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Pop icon Leslie Cheung’s legacy lives on 20 years after his death | Entertainment


HONG KONG (AP) — Fans of the late Cantopop icon Leslie Cheung flocked to the city this week to commemorate their idol’s death 20 years ago — reliving his pioneering spirit. Work done during a socially conservative period.

Zhang, who was 46 years old at the time of his death, was a superstar known for his singing, dancing and acting skills during the heyday of Hong Kong’s entertainment industry in the 1980s and 1990s. His supporters across Asia fondly remember his iconoclastic work and called him “ahead of his time.”

Saturday marked the 20th anniversary of Mr Zhang’s death, which drew legions of local fans and supporters from mainland China to Hong Kong to see an exhibition about him. Even the government has included concerts and film screenings about him in the city’s first pop-culture festival, which is due to officially open in three weeks.

Outside of the official exhibits, a steady stream of fans visited the Mandarin Oriental Hotel where Zhang committed suicide. The narrow walkway next to the hotel is completely covered in a sea of ​​flowers, cards, origami and posters.

Anthony Fung, a professor at the School of Journalism and Communication at the Chinese University of Hong Kong, said local recollections of Zhang proved the late celebrity remained a popular icon for generations of Hong Kongers and reflected a desire to revive Hong Kong’s cultural influence.

“After so many years, we can hardly find any new idols, new superstars who can reach that level of importance,” he said.

Cheung, who is affectionately known as Ge Ge — “big brother” in Cantonese — has produced so many hits that even non-Cantonese music lovers in other parts of Asia can sing along. These include “Monica,” “The Restless Heart of Sleepless Nights” and “The Chase.” He also starred in such classic films as John Woo’s “Tomorrow is Better”, Wong Kar-wai’s “Happy Together”, Kwan Kam-fai’s “Carmine” and Chen Kaige’s “Farewell My Concubine”.

But behind all his success, Mr. Zhang suffers from depression. On April 1, 2003, he jumped to his death from the Mandarin Oriental Hotel in Hong Kong, which shocked the whole city. He died as his hometown was battling the SARS epidemic, which ultimately killed hundreds and crippled the local economy.

“We really miss him. His songs and movies take us back to the good old days in Hong Kong that are different from now. We will miss it,” said Justin Cho, a fan from the city, who came with his friends The hotel laid flowers for the actor.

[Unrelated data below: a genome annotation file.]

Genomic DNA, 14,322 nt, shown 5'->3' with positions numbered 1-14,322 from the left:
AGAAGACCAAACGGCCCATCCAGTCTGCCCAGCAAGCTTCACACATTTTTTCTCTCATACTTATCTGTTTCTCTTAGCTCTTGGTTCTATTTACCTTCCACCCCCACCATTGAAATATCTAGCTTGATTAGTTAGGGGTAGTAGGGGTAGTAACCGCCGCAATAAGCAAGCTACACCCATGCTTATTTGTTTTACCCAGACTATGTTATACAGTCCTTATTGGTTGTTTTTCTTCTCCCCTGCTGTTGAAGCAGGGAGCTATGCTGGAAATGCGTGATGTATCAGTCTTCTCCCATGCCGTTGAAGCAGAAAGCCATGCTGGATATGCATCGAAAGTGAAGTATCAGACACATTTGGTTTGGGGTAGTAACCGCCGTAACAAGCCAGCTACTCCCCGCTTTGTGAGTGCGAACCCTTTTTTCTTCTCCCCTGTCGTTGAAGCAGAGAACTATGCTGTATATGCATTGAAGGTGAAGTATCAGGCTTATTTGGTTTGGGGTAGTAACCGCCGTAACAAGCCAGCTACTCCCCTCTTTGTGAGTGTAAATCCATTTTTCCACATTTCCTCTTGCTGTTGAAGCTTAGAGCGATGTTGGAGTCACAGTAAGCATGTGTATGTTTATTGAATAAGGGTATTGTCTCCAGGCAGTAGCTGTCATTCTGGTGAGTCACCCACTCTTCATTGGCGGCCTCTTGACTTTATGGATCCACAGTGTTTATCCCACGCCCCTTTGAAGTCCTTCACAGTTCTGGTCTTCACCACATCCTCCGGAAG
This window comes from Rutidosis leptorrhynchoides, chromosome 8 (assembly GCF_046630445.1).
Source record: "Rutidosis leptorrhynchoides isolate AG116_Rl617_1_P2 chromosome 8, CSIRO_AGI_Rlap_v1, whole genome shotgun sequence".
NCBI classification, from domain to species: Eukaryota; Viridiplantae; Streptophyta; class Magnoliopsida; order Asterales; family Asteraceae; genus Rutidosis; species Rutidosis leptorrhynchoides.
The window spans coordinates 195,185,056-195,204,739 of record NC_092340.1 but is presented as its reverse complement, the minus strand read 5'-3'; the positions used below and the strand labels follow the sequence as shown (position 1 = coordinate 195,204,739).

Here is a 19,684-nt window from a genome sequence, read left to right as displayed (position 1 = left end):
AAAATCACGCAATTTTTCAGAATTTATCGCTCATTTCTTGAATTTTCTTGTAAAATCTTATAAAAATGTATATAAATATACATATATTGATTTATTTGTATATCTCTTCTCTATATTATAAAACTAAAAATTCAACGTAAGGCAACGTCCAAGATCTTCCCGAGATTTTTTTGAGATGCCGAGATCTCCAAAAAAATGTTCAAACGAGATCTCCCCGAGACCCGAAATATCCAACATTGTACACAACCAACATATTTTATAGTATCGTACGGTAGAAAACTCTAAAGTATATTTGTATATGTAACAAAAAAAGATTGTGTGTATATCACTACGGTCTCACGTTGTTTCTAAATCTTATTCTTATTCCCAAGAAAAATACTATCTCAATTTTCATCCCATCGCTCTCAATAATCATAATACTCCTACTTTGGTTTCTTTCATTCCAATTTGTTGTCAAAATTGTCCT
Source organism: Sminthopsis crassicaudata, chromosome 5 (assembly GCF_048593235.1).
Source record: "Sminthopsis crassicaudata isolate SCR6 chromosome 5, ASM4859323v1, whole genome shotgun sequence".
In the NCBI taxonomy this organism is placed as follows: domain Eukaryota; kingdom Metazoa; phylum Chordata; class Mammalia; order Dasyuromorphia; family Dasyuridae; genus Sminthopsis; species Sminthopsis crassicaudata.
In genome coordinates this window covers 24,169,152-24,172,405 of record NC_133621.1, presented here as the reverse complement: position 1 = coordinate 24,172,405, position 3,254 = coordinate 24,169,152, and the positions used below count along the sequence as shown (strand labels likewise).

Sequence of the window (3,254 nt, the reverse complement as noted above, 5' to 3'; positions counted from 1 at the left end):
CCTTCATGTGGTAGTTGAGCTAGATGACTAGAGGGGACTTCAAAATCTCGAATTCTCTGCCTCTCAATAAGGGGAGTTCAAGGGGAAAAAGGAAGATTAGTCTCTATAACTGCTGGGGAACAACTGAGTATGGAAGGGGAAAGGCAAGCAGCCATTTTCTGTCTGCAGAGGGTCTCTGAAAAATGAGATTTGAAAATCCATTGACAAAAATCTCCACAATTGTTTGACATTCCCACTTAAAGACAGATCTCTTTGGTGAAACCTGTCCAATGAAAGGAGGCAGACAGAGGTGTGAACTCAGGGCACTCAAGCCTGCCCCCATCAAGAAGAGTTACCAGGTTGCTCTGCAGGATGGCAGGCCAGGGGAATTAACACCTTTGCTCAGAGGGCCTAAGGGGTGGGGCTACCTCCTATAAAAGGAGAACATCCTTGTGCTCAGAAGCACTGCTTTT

Connie Leung, a retired Hong Kong movie fan in her 60s, recalled being in disbelief when she first heard the news of his death from a former colleague. “I said ‘don’t make jokes like that on April Fool’s Day,'” she said.

Zhang’s songs never go out of style, and his fashion sense, including his signature long hair, is modern — even by today’s standards, she said.

Chris Choi, Zhang’s concert choreographer in the 2000s, said the late superstar pushed many gender boundaries by introducing “unisex” ideas, some of which were risky at the time. For example, his stage outfit includes shell culottes and red heels.

“It tells people that art has no boundaries,” he said.

Zhang also disrupted the city’s cultural status quo by boldly exposing his gay relationship in the conservative local society at the time – a decision that would have ruined his career but earned him a lot of respect from the gay community, Feng explain. The breakthrough, he said, was in the multiculturalism he celebrated.

“He actually crossed the line and had an impact and impact on Hong Kong culture,” Fung said.

Zhang’s work inspired not only older fans, but also those who were toddlers when he died.

College student Justin Jiang said he was 3 years old when Zhang died, but later became a fan in high school after learning more about Zhang’s personality and charisma from the works he left behind. The 22-year-old, who lives near Guangzhou, visited Hong Kong with a friend this week to pay tribute to his idol.

He praised Zhang Yong for being brave enough to express his views and breaking through a society deeply influenced by gender stereotypes many years ago.

“My brother is very courageous and worth learning from,” he said.


Associated Press video reporter Alice Fung contributed to this report.

Copyright 2023 The Associated Press. all rights reserved. This material may not be published, broadcast, rewritten or redistributed without permission.


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